Tadeusz Wielecki, composer and bassist. Born July 5, 1954 in Warsaw.
Wielecki studied double bass with Alfred Wieczorek and Andrzej Mysiński and composition with Włodzimierz Kotoński at the Warsaw Academy of Music. In 1986 he was granted a Witold Lutosławski scholarship, he continued his composition studies with Isang Yun in West Berlin and Klaus Huber in Freiburg im Breisgau in 1986-7.
As a bassist, Wielecki performs contemporary solo works, giving concerts in a number of European countries, Azerbaijan, and the United States. He has also been involved in the promotion of contemporary music and artistic education, leading programs on the new music for children and youth in the Polish Radio. In 1992 Wielecki chaired the Artistic Committee of the World's Music Days of the International Society of Contemporary Music in Warsaw. His Concerto à rebours for violin and orchestra was listed among the recommended works at UNESCO's 1999 International Composers' Tribune in Paris.
Since 1999 Tadeusz Wielecki has been the director of the 'The Warsaw Autumn' International Festival of Contemporary Music.
Wielecki is one of the most interesting Polish composers of the middle-aged generation. On the one hand, his attitude to composing is marked by emotional expressiveness. On the other hand, his approach to the process of composing is highly intellectual. A number of his works reveal intellectual experimenting. It goes without saying that Wielecki's compositions are influenced by his experience as a bassist. Wielecki is particularly interested in modifying the traditional technique of playing stringed instruments. In his 1998 Concerto à rebours for violin and orchestra, the composer develops a special method of playing that could be referred to as "sliding". It is about continuous movement, fingers sliding along the strings, as opposed to the traditional technique where fingers are statically placed on the fingerboard of the instrument. According to the composer, this technical innovation has musical consequence as it impacts the sound of music.
A special musical category and, equally, an important element of the composing technique is for Wielecki the "musical gesture". The composer elaborated on it:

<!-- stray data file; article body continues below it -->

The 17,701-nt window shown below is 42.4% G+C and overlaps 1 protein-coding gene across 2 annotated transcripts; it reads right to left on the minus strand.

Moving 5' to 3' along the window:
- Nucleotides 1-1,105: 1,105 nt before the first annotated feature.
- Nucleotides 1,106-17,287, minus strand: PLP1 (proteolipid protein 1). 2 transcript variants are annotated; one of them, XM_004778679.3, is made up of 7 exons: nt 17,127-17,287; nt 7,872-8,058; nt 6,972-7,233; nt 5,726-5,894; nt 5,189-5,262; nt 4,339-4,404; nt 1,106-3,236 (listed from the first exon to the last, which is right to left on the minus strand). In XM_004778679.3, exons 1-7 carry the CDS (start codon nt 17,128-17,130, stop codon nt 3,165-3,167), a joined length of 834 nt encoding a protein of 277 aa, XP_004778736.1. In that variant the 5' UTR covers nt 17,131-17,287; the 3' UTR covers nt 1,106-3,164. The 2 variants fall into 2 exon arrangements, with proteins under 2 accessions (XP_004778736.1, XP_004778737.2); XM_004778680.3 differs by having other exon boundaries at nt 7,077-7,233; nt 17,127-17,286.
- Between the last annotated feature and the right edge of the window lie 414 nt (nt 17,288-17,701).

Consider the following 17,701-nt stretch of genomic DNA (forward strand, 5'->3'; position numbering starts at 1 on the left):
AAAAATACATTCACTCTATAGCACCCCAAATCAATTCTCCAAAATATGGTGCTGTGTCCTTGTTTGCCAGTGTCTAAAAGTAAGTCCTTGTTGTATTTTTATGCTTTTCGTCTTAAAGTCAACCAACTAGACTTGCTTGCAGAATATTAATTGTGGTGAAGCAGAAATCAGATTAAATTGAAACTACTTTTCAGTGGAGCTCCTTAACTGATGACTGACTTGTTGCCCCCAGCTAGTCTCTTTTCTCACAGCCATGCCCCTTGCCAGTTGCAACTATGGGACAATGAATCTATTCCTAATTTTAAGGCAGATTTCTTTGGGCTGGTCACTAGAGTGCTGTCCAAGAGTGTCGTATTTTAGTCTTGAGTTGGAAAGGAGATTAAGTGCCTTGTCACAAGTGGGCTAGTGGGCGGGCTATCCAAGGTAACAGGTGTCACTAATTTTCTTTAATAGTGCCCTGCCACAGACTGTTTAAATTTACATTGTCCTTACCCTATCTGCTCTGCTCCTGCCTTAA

Its essence is the dramaturgic indivisibility of a motif, of a musical unit. It is therefore a kind of a musical event, one that cannot be reduced to some very simple form without detriment to its basic function - the function of the element of a musical action. And then it is something that should have the nature of a sign. A mere motif or some abstract music cell will not be a gesture. As a matter of fact, it is about taking the principle of gesture as a body reflex to the territory of musical discourse. The reflex conveys a message, though without words. A man makes a gesture to communicate his feeling about something, his own, innermost truth. Yet a gesture has a musical value in having its own energy, rhythm, tempo, a specific duration. It is feasible to transfer these characteristics to sounds. However - and here we are touching the essence of the issue - these elements also convey expressions and meanings. And since the key aspect of a musical gesture is its distinct and specific character, I can see the gesture-using method of composing opening up opportunities for music which plays with expressions and energies. There is also the possibility to achieve higher plasticity of the music matter and, independently, to give sounds a humanistic sense of a higher degree than the one they have when treated as a pure construction.
Wielecki has put his idea of the musical gesture to practice particularly in his three compositions entitled A Study of the Gesture and composed, respectively, for clarinet, piano and cello (1995), for piano (1997), and for clarinet, trombone, piano, cello and double bass (2000).
In general terms, Wielecki explains the idea of his music in the following way:
My purpose is to relate to the deep, innermost layers of the psyche. When dealing with music, we face the unlimited, the transcendent. A musical, artistic action comes from communicating with another person, but with God, the Absolute, in perspective.
Author: Polish Music Information Center, Polish Composers' Union, March 2002, list of compositions updated: 2009